Rue pops her father’s painkillers, knowing the inevitability of his death, as if enhanced by dramatic persuasion. My own poison came decades after my mother’s death, when I discovered how thoroughly a bottle of wine works like sanitizer, washing out gravelly despair with a fountain of nectar and blood. I felt like a woman in a John Cassavetes movie when I drank like that, glass tipped into a soft pour. Fearing what might come out of me in a drunken state, and romanticizing the beautiful chaos.
Like Rue, bipolar disorder came for me in my dead parent’s absence. It seeped in, filled me with air, sent me to the surface; a buoy in the ozone, looking down on Earth with pleasure and disdain. To be so high is to taste the stars. It is also to see past them and into the cold black forever. You are gripped by a cosmic awareness that life is uproariously beautiful and heinously vile, and you can’t settle in the in-between, so deep are the polar valleys.
[They are not so deep. You walk between them on a bridge.]
I flew so far up that I let go of all foundation. Of the friends who sought to know me; even the curtained parts, hiding bones. Of the family who never quite got me, or whose ropes I threw to sea before they could. Of the body that held me protectively, flesh on muscle. It inflated too, into popped vessels and stained cheeks that aged me like a book left in sunlight. Pages curdling and gone yellow. Depressive states are vampiric.
And then the mania creeps in. That chaotic beast that won’t be tempered. It tells you in whispers to take that drink. To sing at the top of your lungs at night, a wolf howling at the moon. To walk in furious circles around your apartment complex, dialing numbers you shouldn’t. It rips through depression with an erratic flourish, making you utterly unpredictable. A slip of film strip caught in a projector. Ticking, shaking; splashing the screen with disarray.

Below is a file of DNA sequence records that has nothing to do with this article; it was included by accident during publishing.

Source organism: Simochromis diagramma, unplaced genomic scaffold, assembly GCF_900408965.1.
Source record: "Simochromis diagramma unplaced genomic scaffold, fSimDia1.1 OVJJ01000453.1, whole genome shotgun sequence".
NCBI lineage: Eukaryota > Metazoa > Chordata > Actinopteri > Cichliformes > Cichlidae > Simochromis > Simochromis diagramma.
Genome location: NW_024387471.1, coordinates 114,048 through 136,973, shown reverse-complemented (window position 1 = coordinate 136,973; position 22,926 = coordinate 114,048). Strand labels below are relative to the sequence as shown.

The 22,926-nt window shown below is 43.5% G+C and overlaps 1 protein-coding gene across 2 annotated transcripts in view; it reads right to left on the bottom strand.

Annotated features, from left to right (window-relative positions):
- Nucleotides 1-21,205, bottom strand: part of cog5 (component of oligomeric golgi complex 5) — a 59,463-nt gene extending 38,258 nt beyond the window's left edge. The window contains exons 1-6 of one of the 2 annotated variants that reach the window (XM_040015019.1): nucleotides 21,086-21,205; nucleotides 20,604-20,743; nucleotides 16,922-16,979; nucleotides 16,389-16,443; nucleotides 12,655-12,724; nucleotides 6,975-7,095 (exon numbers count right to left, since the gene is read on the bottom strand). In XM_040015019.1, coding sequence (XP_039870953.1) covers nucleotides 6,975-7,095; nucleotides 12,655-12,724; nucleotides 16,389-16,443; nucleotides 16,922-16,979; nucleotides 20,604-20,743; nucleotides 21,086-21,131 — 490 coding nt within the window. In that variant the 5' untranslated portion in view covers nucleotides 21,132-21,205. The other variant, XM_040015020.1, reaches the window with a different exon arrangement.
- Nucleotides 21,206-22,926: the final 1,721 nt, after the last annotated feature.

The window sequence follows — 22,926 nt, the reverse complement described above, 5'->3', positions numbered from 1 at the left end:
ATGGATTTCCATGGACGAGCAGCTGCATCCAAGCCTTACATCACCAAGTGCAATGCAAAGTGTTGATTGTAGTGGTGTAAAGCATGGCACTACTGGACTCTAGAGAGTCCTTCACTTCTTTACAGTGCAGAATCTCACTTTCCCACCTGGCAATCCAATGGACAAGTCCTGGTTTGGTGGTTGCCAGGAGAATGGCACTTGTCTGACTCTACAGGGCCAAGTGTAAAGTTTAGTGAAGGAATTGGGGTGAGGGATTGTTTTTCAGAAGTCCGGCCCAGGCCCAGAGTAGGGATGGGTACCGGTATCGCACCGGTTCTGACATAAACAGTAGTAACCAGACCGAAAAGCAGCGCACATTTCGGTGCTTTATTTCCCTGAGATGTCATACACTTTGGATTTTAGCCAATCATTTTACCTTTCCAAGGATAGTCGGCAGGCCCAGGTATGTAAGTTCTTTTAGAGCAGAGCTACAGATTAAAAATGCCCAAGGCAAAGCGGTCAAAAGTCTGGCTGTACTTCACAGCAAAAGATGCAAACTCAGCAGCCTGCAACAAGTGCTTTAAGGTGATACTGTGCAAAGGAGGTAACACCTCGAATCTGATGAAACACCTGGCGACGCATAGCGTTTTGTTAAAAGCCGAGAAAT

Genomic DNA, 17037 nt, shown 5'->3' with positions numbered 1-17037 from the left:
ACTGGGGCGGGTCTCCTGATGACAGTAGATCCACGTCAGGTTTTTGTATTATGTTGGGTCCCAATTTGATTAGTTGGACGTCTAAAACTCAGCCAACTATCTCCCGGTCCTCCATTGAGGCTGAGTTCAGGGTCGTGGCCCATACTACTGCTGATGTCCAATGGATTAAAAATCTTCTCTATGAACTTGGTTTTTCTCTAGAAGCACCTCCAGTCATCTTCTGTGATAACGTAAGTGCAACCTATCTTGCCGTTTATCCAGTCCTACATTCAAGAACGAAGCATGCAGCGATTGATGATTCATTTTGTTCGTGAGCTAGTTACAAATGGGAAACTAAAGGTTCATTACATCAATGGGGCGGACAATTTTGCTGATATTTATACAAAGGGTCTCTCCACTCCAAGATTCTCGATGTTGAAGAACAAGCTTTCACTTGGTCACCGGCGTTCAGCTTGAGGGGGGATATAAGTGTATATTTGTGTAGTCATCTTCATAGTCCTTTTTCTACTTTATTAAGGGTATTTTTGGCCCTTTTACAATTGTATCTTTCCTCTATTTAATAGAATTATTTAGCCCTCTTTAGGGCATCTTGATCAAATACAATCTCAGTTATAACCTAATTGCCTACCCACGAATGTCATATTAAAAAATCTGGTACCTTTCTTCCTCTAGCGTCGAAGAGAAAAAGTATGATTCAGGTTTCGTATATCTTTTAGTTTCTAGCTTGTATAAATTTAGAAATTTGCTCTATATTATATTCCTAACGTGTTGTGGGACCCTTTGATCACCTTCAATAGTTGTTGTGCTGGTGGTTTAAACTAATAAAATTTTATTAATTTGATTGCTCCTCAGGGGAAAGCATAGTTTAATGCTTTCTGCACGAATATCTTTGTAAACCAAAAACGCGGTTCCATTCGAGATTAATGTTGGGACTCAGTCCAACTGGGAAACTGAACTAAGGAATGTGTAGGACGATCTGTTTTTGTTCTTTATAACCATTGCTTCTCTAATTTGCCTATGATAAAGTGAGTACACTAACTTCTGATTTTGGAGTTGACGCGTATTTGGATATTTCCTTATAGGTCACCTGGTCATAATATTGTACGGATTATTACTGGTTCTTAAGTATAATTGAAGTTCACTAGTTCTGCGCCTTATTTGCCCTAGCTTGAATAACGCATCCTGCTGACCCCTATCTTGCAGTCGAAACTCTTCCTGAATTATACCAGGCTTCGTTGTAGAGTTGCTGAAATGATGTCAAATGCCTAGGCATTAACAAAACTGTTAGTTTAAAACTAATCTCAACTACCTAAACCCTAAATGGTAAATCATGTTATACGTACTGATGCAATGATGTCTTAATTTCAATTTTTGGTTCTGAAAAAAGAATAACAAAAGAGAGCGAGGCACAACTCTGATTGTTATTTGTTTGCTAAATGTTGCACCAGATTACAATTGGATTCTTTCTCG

After years of wobbling between bouts of perfect sanity and absolute disorder, I was tired. I wanted that ruckus to stop. Or, maybe I wanted the good part of me—the little garden inside that yearns for tender care, loving adoration—to be heard over the motor squeals I emitted instead. And so, in a dramatic and dastardly fashion, I sounded the alarm. A suicide attempt, or clumsy ideation. A great big storm that—as storms are wont to do—behaved unpredictably.
I was sent to a hospital. I hurt the people around me. I sat in paper clothes the doctors gave me, thinking of all the stupid things I’ve ever done and said. Humiliation blossomed and raged in ways I’m still trying to decode and suppress.
And all I could think, as I sat caught in that mesh net, was: I just want to be loved like the people in movies.
[You are loved.]
There is a sequence in Euphoria that stands out in my head. Rue’s mother drives her home from the hospital after her drug overdose. Before rehab. She is still in her own paper clothes. She sings Bobby Womack’s cover of “Fly Me To the Moon.” It’s cheery, sweet. Her mother smiles from the driver seat. Her sister smiles in the back. They are happy.
But the scene is intercut with the moments before this temporary let. Rue, high and enraged, screaming and threatening her mother. Her sister’s tears. Womack swoons “let me play among the stars” as planets collide, Melancholia style. The juxtaposition is familiar. Beauty and tension. Happiness and violence.
Rue’s life is populated with other characters, other stories that float through her own, stars crossing on a mobile. Her classmates, like the popular and abusive Nate, the sexually triumphant Kat, and the new object of her fixation: Jules.
Oh, Jules. The answer.
[Not the answer.]
She who clears the air with her pastel-punk style. The jewels on her sleeves that evoke her name, her colors. A trans girl who tries to prove her femininity by fucking older, colder men; wringing meaning from their tepid grunts of arousal and approval.
Jules arrives at the beginning of the school year. Rue is only weeks out from her overdose. She is looking for anything to latch onto. Anything to love the way she wants to be loved: with intensity and understanding. Cinematically. So she hitches herself to Jules. Two comets—fiery, explosive—in a head-on collision.